“You look very nice, my cherub, Hubert darling. Quite a little man.”
The Outlaws were listening with silent rapture to this. William, with frowning concentration, was storing up every word of the conversation to his mind for future use.
- Number: 6.13
- Published: 1926 (same year in magazine form)
- Book: William the Conqueror
- Synopsis: The Outlaws take over Hubert Lane’s Christmas party.
The third in a trilogy of Christmas party stories, and a direct sequel to The Wrong Party, 6.11, the Outlaws plan the best way to destroy Hubert Lane’s Yuletide festivities.
They enter the Lane house via a perilous pear tree and an open attic window; this is serious business (“We’re not here to play,” William hissed fiercely).
“Coming!” yelled Hubert Lane from downstairs.
“Don’t shout so, darling,” said Aunt Emmy’s flute-like voice. “Say it quietly. Little gentlemen never raise their voices.”
Things were already going badly without their input, as it happens, because Hubert’s Aunt Emmy was in charge, and she was not a lady after the Hubert Laneites’ own hearts (“Now, what shall we play at first?” said Aunt Emmy, with overdone brightness. “Puss in the Corner?” This suggestion was met with chilly silence. “Postman’s Knock?” went on Aunt Emmy, her brightness becoming almost hysterical).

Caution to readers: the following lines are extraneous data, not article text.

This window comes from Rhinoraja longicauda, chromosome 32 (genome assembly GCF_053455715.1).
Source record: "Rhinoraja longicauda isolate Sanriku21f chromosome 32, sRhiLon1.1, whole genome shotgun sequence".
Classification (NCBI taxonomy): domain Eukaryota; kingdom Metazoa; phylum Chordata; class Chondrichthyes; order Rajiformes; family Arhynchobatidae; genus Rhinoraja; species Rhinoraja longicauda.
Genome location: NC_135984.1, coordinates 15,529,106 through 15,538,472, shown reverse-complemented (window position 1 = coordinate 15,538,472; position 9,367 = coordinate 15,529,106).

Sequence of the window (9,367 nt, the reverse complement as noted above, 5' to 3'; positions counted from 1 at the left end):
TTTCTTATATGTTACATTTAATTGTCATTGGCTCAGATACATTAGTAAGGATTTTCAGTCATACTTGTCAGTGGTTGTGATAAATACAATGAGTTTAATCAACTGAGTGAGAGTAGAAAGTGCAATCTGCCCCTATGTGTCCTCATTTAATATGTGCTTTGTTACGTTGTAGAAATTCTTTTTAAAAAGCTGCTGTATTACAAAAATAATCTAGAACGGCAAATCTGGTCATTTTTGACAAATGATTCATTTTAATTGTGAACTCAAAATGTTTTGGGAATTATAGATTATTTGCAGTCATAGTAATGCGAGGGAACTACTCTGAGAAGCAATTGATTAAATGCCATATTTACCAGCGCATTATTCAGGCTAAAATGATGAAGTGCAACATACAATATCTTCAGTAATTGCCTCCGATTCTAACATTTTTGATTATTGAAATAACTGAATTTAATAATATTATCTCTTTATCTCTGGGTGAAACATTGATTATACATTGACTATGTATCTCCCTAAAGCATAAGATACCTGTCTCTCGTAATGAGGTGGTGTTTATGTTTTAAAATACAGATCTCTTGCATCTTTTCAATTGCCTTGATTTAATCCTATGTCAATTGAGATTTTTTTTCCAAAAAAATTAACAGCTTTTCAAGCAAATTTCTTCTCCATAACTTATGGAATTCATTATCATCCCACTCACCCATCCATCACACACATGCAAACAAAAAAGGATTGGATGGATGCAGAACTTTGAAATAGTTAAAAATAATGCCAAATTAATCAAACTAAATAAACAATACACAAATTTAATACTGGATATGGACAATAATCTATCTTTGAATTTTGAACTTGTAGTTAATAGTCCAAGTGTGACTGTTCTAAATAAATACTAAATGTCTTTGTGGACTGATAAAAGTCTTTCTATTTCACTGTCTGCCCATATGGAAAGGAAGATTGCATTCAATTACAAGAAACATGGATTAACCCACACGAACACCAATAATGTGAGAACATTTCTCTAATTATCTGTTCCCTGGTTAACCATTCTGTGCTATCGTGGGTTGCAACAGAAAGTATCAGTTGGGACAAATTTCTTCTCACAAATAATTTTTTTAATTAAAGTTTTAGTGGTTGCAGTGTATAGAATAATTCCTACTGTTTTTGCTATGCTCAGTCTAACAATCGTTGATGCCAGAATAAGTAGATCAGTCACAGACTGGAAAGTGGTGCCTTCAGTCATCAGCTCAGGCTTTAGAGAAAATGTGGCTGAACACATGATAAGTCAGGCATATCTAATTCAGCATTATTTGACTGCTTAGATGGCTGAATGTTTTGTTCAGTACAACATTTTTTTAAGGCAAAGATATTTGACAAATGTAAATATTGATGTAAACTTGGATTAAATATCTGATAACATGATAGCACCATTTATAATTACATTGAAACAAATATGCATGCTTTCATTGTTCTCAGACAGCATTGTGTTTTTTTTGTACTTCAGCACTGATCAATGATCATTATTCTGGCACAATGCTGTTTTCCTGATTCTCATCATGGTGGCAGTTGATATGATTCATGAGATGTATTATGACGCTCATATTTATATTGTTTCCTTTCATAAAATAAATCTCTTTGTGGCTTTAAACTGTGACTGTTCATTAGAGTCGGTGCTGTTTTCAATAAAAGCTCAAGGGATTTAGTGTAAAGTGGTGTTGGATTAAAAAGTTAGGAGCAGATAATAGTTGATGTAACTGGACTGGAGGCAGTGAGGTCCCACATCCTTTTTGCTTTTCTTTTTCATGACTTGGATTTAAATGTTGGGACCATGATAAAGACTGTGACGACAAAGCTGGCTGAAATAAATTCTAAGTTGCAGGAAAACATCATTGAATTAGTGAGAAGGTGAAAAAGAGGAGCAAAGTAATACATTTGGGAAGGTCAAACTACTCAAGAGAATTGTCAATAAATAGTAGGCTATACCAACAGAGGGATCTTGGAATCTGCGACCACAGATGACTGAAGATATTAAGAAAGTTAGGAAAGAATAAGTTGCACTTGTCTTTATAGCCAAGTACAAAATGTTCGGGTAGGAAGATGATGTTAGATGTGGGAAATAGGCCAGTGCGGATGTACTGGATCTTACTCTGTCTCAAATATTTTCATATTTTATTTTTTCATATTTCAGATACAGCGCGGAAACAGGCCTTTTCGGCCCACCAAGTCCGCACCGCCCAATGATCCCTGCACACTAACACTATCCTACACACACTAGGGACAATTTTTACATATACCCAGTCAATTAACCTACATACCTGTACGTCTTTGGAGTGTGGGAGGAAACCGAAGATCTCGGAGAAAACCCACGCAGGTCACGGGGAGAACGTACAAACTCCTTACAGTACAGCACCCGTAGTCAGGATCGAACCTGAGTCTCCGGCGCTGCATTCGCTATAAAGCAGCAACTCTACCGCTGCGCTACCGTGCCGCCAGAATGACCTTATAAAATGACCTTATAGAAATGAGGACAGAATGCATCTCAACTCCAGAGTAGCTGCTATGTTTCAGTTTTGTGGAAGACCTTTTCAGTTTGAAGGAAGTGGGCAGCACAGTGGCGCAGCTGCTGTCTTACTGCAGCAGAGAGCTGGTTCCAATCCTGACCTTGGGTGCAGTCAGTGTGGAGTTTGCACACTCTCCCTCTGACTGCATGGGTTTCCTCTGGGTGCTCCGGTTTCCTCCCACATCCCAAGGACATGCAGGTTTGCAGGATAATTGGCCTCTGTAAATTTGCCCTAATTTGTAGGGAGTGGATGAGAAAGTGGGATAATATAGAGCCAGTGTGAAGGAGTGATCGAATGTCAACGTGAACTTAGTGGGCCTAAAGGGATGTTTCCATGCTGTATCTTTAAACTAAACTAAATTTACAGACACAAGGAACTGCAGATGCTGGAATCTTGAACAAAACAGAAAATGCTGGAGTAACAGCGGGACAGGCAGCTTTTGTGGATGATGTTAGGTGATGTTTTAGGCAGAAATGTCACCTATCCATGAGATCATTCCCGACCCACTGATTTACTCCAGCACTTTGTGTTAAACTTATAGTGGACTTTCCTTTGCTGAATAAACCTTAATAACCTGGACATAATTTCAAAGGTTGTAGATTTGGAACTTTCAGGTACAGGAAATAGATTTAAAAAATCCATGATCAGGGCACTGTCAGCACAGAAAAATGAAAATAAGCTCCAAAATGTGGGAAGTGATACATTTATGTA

But the Outlaws manage to take things up a notch further still, locking the entire party out on the Lanes’ roof and taking their places at the sumptuous dining table downstairs, Aunt Emmy being too short-sighted to tell that the boys who returned from the game of Hide and Seek were different from the boys who had set out to it.
I’ve labelled this one William comes out on top because, despite the severity of the parental punishments doled out to the Outlaws – as Richmal Crompton observes, this story’s naughtiness went far beyond the normal taunts and occasional scuffles between the two gangs – the utter joy the Outlaws feel at the success of their (reasonably justified) revenge completely eclipses it.